Nurturing Disruption: A New Way to Fund the Great American Startup
Harj Taggar, Partner, Y Combinator
Chris Sacca, Founder & Principal, Lowercase Capital
in conversation with Steven Levy, Senior Writer, WIRED
Steven Levy has been covering the digital revolution for more than 25 years. Before joining WIRED in 2008, he was chief technology correspondent at Newsweek. He is the author of seven books, most recently the New York Times best seller In the Plex: How Google Thinks, Works, and Shapes Our Lives. Other books include Insanely Great, on the history of Apple's Macintosh computer, and Hackers, which was named the best tech book of the PC era by PC Magazine.
An accomplished venture investor, private equity principal, company advisor, and entrepreneur, Chris Sacca manages a portfolio of over fifty consumer Web, mobile, and wireless technology startups as well as an array of mature enterprises through his holding company, Lowercase Capital. While primarily known for its investments in seed and early stage technology companies, Lowercase has quietly become one of the largest venture funds in the United States. Previously, Sacca served as head of special initiatives at Google Inc. In that role, among other responsibilities, he founded and headed up the alternative access and wireless divisions. His most visible projects include Google's 700MHz and TV white spaces spectrum initiatives, the company's groundbreaking data center in Oregon, and Google's free citywide WiFi network in Mountain View, CA. He also spearheaded many of Google's business development and M&A transactions and was on the founding team of the company's New Business Development organization. Before joining Google, Sacca held a number of executive roles at one of the world's largest streaming and digital media distribution companies, Speedera Networks (acquired by Akamai Technologies), and was ultimately responsible for their legal and corporate development efforts. Prior to Speedera, he was an attorney with the Silicon Valley law firm of Fenwick & West where he handled venture capital, mergers and acquisitions, and licensing transactions for technology clients such as Macromedia, VeriSign, and Kleiner Perkins. In 2008, Sacca worked on President Barack Obama's campaign as a telecommunications, media, and technology advisor, a speaking surrogate, a field office volunteer, and as cochair of finance and a trustee of the Presidential Inaugural Committee. The Wall Street Journal cited Sacca as "possibly the most influential businessman in America." In 2011, he was the youngest member of the coveted Forbes "Midas List" recognizing the country's top technology investors. He is a fixture in the Silicon Valley startup community, in part for the kind of fruitful and fun collaborations with early stage companies for which he was named one of the top 10 angel investors in the country by BusinessWeek, and in part for his unforgettable cowboy shirts which recently earned him a spot on GQ's "Worst Dressed List." Sacca was recently recognized as a Henry Crown Fellow of the Aspen Institute, annually selecting 20 of the world's most promising leaders and public servants under the age of 45 and he also serves as an Associate Fellow of the Said Business School at Oxford University. Sacca graduated cum laude from Georgetown University Law Center where he was a member of The Tax Lawyer law review and was honored as the school's Philip A. Ryan and Ralph J. Gilbert Memorial Scholar. He also graduated cum laude from the Edmund A. Walsh School of Foreign Service at Georgetown University and was an Edmund Evans Memorial Scholar as well as a Weeks Family Foundation Scholar. During his studies, he attended university at each of the Universidad Católica del Ecuador in Quito, Ecuador, University College Cork, in Cork, Ireland, and the Universidad Complutense in Madrid, Spain. When not on the road for his companies, or huddled up in the cramped apartments and coffeeshops where his entrepreneurs often write their code, Sacca lives with his family in Truckee, California, is an avid alpine and nordic skier of the Sierra, surfer and kitesurfer of the California coast, two-time Ironman triathlete, and he has bicycled coast-to-coast across the United States of America.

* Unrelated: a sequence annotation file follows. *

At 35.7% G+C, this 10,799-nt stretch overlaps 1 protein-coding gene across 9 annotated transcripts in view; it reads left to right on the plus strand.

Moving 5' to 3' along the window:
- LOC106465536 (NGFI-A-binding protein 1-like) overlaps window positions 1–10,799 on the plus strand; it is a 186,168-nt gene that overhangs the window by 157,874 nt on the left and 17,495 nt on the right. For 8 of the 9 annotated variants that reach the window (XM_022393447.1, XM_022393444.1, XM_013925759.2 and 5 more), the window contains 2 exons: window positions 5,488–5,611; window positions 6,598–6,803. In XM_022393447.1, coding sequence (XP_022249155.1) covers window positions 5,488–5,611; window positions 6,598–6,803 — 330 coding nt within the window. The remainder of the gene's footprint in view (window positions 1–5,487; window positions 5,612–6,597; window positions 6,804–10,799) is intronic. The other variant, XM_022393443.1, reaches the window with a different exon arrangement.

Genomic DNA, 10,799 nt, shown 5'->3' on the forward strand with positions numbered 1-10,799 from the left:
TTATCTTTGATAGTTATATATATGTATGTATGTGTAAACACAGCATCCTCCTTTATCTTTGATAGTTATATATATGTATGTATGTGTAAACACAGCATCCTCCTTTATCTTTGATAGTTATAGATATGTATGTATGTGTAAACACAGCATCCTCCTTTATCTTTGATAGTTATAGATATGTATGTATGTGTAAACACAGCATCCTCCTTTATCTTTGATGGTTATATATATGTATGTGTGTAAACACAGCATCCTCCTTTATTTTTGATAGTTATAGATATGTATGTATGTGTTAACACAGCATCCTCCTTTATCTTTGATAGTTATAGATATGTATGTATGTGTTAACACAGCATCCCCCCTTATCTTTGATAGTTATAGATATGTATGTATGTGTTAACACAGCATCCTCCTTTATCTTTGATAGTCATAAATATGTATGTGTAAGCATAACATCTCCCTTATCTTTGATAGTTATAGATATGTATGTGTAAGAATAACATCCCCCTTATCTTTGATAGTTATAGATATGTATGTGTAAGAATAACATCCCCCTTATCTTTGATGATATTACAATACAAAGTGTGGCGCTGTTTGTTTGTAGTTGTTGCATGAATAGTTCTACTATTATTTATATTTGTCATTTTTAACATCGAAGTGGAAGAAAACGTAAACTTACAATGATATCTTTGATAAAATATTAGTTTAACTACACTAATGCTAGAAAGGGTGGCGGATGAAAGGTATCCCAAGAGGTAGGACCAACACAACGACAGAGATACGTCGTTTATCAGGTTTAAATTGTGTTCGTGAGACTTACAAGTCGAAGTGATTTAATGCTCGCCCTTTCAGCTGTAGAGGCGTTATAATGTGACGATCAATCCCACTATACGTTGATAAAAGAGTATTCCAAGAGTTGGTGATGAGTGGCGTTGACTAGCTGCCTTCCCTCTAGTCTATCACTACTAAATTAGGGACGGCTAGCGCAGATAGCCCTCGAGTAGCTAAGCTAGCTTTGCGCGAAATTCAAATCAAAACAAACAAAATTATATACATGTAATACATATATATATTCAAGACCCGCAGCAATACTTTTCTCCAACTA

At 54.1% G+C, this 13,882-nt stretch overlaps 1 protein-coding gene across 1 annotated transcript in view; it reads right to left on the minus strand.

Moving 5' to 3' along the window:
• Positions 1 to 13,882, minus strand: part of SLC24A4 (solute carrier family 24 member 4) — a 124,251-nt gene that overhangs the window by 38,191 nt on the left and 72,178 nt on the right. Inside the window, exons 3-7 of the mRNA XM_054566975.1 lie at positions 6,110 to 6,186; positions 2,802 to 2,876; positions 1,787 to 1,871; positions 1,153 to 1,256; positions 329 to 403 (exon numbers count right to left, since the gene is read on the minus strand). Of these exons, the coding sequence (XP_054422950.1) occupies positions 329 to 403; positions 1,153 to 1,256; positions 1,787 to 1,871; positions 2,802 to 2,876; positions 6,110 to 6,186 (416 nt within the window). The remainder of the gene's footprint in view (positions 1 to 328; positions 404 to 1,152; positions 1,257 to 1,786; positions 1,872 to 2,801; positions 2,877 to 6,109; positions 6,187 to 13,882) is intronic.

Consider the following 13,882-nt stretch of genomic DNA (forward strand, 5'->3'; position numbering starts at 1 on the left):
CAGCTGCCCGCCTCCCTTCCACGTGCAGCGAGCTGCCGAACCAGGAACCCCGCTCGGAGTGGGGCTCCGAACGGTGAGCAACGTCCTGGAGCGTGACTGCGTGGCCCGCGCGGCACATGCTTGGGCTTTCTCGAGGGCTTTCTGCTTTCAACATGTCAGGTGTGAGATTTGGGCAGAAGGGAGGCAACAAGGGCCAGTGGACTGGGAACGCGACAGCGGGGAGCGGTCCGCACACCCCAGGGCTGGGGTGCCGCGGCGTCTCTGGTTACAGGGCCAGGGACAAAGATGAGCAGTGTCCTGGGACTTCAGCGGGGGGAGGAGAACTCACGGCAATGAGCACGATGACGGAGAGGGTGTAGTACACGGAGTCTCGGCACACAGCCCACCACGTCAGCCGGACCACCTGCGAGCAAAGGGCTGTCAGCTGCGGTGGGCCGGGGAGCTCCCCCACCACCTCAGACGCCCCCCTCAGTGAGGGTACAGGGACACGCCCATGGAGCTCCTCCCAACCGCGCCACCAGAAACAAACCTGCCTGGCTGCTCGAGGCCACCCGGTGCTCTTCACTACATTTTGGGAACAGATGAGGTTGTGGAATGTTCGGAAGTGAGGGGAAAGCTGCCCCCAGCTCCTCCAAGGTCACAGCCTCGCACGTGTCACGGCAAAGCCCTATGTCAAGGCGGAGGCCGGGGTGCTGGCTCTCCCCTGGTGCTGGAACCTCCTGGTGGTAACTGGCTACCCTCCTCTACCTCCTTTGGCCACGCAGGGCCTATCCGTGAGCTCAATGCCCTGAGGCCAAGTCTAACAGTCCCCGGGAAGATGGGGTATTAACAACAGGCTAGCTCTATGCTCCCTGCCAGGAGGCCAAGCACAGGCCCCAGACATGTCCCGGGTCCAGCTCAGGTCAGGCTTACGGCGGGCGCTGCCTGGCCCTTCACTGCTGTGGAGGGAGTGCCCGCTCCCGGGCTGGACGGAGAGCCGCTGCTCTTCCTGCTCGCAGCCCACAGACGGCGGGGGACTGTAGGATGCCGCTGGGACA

Harj Taggar was previously founder of Auctomatic, which was funded by Y Combinator in 2007 and was acquired by Live Current Media in 2008. He graduated in 2006 from Oxford, where he studied law.
Venture capitalist Chris Sacca and Y Combinator's Harj Taggar compare the merits of developing a startup into a full-blown business versus selling it at an early stage. Taggar expresses regret that he didn't stick with his first startup, while Sacca reminds him that despite rocketing startup valuations, $5 million is still "an absolute shitload of money."
Industrial region, west-central California. Roughly bounded by San Francisco Bay on the north, the Santa Cruz Mountains on the west, and the Diablo Range on the east, it takes its (unofficial) name from the extensive use of silicon in the region's electronics industries. The U.S. government invested heavily in the region's industry following World War II. A second economic surge occurred with the proliferation of personal computers in the 1980s, and a third surge followed the growth of the Internet in the 1990s.